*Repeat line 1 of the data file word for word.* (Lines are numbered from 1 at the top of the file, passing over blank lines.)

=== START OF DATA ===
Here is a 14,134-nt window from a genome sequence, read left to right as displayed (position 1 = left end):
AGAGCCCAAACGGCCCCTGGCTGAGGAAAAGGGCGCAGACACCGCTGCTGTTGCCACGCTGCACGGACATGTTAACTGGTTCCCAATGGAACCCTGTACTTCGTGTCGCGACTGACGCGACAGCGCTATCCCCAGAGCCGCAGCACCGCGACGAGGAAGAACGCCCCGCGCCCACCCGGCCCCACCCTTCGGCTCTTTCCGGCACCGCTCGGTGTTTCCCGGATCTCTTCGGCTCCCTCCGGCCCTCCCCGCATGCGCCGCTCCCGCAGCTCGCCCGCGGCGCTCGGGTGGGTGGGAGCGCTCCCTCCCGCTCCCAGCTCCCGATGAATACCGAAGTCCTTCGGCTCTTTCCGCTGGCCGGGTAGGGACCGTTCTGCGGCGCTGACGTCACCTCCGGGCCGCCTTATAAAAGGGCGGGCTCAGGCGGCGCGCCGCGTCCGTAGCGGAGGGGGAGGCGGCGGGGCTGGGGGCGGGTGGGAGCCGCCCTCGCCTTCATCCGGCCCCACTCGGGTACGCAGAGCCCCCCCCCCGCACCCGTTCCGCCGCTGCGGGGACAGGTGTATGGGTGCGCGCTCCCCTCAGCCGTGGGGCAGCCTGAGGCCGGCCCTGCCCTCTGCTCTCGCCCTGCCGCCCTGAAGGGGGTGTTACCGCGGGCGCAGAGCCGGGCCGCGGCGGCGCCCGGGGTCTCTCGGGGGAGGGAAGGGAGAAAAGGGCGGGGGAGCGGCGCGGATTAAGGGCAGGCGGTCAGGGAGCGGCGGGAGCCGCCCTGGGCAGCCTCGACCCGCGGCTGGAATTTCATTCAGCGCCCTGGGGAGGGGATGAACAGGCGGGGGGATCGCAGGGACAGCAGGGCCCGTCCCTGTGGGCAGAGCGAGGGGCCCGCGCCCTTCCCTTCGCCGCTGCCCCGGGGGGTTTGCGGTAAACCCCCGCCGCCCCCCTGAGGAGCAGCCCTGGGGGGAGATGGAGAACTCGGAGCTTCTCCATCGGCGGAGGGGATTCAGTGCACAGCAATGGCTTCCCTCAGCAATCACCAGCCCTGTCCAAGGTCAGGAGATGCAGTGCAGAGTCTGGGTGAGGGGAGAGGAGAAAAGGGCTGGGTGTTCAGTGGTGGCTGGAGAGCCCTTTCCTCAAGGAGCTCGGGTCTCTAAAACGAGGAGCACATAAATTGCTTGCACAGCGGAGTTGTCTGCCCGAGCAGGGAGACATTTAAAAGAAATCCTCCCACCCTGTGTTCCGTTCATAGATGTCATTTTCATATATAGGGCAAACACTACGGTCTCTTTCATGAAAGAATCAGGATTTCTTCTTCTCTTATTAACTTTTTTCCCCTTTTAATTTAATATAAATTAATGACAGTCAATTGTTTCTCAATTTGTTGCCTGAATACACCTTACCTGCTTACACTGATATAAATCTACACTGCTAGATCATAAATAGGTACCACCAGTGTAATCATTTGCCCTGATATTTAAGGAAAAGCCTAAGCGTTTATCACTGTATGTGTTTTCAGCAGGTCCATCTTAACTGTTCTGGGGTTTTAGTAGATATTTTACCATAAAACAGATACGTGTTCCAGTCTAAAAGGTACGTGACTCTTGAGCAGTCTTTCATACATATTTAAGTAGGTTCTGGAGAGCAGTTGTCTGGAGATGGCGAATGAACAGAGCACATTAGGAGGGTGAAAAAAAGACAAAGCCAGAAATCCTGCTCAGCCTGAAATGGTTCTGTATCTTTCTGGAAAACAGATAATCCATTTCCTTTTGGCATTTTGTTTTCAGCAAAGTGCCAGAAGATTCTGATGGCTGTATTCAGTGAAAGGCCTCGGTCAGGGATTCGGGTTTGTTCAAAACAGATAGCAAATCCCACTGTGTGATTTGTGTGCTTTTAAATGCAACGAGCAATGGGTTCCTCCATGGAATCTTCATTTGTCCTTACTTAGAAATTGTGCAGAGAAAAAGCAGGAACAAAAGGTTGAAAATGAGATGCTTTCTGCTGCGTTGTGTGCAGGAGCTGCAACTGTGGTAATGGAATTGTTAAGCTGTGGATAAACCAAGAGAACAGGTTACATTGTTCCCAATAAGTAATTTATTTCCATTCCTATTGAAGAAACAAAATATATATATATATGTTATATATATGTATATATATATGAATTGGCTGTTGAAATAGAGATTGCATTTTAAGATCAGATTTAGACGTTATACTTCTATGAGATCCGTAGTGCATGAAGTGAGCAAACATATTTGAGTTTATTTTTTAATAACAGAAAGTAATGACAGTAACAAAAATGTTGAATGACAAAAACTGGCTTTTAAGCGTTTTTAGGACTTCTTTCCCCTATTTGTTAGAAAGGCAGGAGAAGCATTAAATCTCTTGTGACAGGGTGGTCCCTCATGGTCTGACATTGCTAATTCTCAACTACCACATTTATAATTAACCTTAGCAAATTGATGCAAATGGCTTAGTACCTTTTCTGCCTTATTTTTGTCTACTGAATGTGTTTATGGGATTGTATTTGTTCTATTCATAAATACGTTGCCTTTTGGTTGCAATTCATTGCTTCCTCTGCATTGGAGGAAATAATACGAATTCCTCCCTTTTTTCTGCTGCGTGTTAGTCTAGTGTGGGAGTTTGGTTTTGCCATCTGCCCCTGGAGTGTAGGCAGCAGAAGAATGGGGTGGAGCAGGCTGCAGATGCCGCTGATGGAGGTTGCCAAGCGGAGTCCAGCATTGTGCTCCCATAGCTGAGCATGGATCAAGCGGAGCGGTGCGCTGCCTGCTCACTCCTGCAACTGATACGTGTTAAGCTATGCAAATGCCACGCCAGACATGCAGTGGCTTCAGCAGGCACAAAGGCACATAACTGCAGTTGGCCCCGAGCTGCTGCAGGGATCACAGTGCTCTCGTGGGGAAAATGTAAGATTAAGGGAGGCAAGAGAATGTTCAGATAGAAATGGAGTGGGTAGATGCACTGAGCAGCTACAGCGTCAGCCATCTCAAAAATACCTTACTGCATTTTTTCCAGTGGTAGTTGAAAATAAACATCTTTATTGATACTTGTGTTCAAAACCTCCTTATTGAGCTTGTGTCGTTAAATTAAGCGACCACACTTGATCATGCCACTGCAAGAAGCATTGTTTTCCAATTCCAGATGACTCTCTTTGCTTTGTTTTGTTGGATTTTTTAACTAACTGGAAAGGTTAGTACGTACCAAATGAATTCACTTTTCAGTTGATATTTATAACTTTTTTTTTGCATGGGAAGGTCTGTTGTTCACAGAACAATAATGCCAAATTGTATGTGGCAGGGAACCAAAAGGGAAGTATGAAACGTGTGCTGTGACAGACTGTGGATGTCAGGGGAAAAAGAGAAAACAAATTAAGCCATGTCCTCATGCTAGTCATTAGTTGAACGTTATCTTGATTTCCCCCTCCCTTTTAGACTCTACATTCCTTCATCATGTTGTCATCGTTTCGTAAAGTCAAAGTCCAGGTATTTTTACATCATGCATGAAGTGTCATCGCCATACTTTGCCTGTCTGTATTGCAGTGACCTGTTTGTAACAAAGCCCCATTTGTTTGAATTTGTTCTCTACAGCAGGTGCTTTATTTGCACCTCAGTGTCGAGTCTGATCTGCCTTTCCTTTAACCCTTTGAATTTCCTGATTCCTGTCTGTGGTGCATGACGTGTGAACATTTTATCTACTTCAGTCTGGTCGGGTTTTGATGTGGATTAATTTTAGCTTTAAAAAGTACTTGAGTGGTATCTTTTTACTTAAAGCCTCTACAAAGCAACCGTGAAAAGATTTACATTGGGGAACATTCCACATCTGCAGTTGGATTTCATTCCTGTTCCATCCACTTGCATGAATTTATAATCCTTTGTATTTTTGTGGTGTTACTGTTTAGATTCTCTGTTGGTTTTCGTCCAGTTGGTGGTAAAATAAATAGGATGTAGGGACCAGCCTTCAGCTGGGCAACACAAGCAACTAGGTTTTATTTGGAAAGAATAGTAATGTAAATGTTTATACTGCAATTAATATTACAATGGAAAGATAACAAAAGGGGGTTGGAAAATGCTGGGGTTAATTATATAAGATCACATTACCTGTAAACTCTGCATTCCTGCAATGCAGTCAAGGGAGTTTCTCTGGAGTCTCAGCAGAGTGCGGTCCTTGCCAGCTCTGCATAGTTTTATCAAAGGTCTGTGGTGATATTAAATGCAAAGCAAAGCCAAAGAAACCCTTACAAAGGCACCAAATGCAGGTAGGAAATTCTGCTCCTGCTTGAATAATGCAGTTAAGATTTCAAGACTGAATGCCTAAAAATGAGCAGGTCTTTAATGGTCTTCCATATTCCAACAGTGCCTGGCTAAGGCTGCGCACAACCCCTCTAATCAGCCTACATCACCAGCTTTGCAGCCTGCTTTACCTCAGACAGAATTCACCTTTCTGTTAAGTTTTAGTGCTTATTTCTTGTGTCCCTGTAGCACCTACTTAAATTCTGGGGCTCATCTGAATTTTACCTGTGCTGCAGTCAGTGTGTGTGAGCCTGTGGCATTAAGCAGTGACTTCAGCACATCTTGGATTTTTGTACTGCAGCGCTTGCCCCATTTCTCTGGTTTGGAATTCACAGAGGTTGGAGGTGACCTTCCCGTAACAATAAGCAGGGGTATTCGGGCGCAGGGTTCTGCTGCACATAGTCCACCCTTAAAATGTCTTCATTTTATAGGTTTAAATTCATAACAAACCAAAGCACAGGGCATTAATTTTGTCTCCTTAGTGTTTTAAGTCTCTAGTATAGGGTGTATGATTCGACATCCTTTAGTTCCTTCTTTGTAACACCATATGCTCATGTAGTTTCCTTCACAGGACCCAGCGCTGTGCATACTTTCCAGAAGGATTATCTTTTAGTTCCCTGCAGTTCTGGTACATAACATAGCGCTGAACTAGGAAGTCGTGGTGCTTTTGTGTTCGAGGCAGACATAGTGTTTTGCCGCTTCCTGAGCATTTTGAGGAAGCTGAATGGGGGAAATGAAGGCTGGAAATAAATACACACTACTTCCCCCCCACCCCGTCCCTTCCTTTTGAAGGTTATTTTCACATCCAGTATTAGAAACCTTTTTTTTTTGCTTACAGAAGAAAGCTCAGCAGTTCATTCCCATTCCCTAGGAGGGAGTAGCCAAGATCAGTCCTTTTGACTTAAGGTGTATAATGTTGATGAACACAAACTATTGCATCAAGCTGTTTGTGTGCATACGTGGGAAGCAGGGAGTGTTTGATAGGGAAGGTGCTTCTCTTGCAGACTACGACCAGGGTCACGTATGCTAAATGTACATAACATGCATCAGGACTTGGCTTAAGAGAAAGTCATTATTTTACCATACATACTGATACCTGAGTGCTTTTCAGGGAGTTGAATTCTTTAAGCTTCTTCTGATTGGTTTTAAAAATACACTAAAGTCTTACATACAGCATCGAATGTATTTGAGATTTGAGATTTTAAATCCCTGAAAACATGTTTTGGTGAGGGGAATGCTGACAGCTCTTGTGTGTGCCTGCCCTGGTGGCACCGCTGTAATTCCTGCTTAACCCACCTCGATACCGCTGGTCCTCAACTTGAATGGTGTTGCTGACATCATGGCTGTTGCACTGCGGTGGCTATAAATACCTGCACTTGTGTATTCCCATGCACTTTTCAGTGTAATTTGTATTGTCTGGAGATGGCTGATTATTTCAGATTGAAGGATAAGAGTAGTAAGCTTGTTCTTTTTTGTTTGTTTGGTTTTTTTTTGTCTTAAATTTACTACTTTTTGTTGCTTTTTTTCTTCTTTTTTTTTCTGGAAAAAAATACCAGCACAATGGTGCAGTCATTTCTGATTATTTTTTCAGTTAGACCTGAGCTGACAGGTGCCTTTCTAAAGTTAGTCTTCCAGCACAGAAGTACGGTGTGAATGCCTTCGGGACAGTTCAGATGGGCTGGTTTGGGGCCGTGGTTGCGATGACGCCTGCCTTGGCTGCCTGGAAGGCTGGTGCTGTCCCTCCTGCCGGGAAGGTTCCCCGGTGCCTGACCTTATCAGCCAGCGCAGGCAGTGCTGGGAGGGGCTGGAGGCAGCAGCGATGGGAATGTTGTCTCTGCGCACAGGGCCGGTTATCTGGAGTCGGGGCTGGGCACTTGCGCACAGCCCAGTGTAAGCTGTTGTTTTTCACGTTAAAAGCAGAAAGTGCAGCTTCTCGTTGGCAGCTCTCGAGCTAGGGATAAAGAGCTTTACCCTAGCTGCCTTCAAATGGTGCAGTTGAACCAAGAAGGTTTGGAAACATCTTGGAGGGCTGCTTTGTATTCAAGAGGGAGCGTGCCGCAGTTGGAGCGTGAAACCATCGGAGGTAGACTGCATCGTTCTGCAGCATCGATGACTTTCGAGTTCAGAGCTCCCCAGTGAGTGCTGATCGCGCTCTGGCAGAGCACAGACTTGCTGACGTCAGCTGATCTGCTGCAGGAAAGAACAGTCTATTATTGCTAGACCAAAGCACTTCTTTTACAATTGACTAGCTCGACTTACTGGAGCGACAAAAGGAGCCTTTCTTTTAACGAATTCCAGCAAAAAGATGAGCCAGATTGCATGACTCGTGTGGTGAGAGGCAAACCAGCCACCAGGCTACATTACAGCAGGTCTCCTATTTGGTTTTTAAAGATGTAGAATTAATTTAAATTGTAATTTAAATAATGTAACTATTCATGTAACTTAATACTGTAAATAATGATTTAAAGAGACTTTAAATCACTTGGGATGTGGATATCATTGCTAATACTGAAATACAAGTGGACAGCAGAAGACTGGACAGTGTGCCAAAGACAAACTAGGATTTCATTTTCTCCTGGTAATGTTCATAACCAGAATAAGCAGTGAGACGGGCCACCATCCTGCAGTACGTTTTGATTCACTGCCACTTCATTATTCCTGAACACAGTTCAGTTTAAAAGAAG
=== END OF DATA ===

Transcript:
Here is a 14,134-nt window from a genome sequence, read left to right as displayed (position 1 = left end):